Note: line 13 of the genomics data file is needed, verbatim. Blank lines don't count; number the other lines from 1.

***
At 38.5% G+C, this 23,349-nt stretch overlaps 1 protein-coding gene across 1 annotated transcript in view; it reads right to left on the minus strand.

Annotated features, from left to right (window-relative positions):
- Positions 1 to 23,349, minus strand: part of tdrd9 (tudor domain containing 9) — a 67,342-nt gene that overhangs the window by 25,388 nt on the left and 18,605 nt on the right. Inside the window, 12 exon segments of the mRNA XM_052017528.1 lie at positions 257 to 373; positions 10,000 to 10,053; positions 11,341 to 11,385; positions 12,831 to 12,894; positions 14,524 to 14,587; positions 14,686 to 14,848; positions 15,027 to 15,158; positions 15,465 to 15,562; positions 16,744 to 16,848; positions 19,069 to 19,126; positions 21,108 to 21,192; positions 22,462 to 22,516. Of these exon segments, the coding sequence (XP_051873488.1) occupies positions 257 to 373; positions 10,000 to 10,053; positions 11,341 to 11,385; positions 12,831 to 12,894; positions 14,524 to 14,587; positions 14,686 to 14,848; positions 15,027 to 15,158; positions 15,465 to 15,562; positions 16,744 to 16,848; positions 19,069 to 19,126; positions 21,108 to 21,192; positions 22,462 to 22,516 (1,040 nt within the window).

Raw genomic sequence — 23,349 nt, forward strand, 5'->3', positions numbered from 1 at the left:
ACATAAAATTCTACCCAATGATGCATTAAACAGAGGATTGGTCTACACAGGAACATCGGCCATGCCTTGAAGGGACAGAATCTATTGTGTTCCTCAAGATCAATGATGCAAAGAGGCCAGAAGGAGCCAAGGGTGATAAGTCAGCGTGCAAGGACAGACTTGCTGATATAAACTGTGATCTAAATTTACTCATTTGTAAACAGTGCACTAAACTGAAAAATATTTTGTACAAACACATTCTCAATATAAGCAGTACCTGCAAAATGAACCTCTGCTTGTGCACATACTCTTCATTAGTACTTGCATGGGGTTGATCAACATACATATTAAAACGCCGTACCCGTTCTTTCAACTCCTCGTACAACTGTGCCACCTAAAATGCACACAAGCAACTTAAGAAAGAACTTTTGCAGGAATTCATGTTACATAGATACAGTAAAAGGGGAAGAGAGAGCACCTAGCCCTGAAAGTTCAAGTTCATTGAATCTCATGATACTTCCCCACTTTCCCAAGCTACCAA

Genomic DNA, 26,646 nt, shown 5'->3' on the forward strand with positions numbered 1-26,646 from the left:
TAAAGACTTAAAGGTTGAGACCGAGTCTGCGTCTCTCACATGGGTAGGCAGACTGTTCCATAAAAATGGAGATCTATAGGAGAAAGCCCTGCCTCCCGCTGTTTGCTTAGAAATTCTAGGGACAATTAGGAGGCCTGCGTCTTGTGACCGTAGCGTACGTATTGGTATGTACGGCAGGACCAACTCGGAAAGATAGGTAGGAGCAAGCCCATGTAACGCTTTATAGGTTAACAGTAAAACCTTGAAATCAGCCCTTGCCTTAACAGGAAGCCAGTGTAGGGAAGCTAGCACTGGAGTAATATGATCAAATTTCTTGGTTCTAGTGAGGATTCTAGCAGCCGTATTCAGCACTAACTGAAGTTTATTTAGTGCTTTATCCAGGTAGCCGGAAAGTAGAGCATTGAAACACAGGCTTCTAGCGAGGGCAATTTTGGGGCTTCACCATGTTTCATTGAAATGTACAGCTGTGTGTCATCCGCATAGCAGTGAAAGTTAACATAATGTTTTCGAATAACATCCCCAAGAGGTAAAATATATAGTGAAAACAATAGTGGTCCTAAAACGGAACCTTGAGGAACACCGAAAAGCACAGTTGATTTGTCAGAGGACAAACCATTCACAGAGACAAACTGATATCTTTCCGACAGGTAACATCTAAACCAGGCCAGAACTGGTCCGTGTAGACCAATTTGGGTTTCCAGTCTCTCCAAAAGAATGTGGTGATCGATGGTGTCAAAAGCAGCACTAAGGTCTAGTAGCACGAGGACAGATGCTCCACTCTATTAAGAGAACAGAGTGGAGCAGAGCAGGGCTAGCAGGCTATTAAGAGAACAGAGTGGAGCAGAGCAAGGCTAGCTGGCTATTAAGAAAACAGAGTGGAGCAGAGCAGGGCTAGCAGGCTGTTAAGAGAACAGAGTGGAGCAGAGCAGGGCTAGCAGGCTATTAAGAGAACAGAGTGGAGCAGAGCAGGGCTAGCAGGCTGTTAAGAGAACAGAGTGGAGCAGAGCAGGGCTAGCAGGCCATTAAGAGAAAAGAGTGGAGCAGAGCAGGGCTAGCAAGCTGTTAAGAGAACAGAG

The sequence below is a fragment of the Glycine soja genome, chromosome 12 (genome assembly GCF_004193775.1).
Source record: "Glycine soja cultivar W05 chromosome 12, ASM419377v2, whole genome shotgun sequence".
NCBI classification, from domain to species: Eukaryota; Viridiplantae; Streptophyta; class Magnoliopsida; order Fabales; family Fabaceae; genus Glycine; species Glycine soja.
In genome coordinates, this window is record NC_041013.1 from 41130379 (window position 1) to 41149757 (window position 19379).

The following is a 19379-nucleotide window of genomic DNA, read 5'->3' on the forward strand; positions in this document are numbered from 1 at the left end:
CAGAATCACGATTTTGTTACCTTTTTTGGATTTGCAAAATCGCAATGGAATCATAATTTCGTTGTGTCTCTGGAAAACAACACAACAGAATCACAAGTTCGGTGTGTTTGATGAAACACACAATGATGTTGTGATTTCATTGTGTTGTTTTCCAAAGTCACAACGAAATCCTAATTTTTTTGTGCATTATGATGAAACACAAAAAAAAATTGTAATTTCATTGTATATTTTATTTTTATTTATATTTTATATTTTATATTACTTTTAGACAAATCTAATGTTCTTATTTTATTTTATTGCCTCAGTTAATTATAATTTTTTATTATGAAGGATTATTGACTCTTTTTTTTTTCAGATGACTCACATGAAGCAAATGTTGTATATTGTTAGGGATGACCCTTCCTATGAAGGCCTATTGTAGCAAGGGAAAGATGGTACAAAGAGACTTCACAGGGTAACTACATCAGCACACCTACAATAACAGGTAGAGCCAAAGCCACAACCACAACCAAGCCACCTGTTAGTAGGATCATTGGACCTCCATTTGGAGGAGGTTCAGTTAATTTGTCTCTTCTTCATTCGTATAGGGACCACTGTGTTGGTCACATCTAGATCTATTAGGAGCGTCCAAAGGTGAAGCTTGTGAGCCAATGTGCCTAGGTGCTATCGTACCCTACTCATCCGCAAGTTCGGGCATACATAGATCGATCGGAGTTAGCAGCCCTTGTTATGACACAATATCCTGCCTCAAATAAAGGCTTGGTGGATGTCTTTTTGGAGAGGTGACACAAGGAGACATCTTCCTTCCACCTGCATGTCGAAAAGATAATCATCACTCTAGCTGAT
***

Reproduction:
CAGAATCACGATTTTGTTACCTTTTTTGGATTTGCAAAATCGCAATGGAATCATAATTTCGTTGTGTCTCTGGAAAACAACACAACAGAATCACAAGTTCGGTGTGTTTGATGAAACACACAATGATGTTGTGATTTCATTGTGTTGTTTTCCAAAGTCACAACGAAATCCTAATTTTTTTGTGCATTATGATGAAACACAAAAAAAAATTGTAATTTCATTGTATATTTTATTTTTATTTATATTTTATATTTTATATTACTTTTAGACAAATCTAATGTTCTTATTTTATTTTATTGCCTCAGTTAATTATAATTTTTTATTATGAAGGATTATTGACTCTTTTTTTTTTCAGATGACTCACATGAAGCAAATGTTGTATATTGTTAGGGATGACCCTTCCTATGAAGGCCTATTGTAGCAAGGGAAAGATGGTACAAAGAGACTTCACAGGGTAACTACATCAGCACACCTACAATAACAGGTAGAGCCAAAGCCACAACCACAACCAAGCCACCTGTTAGTAGGATCATTGGACCTCCATTTGGAGGAGGTTCAGTTAATTTGTCTCTTCTTCATTCGTATAGGGACCACTGTGTTGGTCACATCTAGATCTATTAGGAGCGTCCAAAGGTGAAGCTTGTGAGCCAATGTGCCTAGGTGCTATCGTACCCTACTCATCCGCAAGTTCGGGCATACATAGATCGATCGGAGTTAGCAGCCCTTGTTATGACACAATATCCTGCCTCAAATAAAGGCTTGGTGGATGTCTTTTTGGAGAGGTGACACAAGGAGACATCTTCCTTCCACCTGCATGTCGAAAAGATAATCATCACTCTAGCTGAT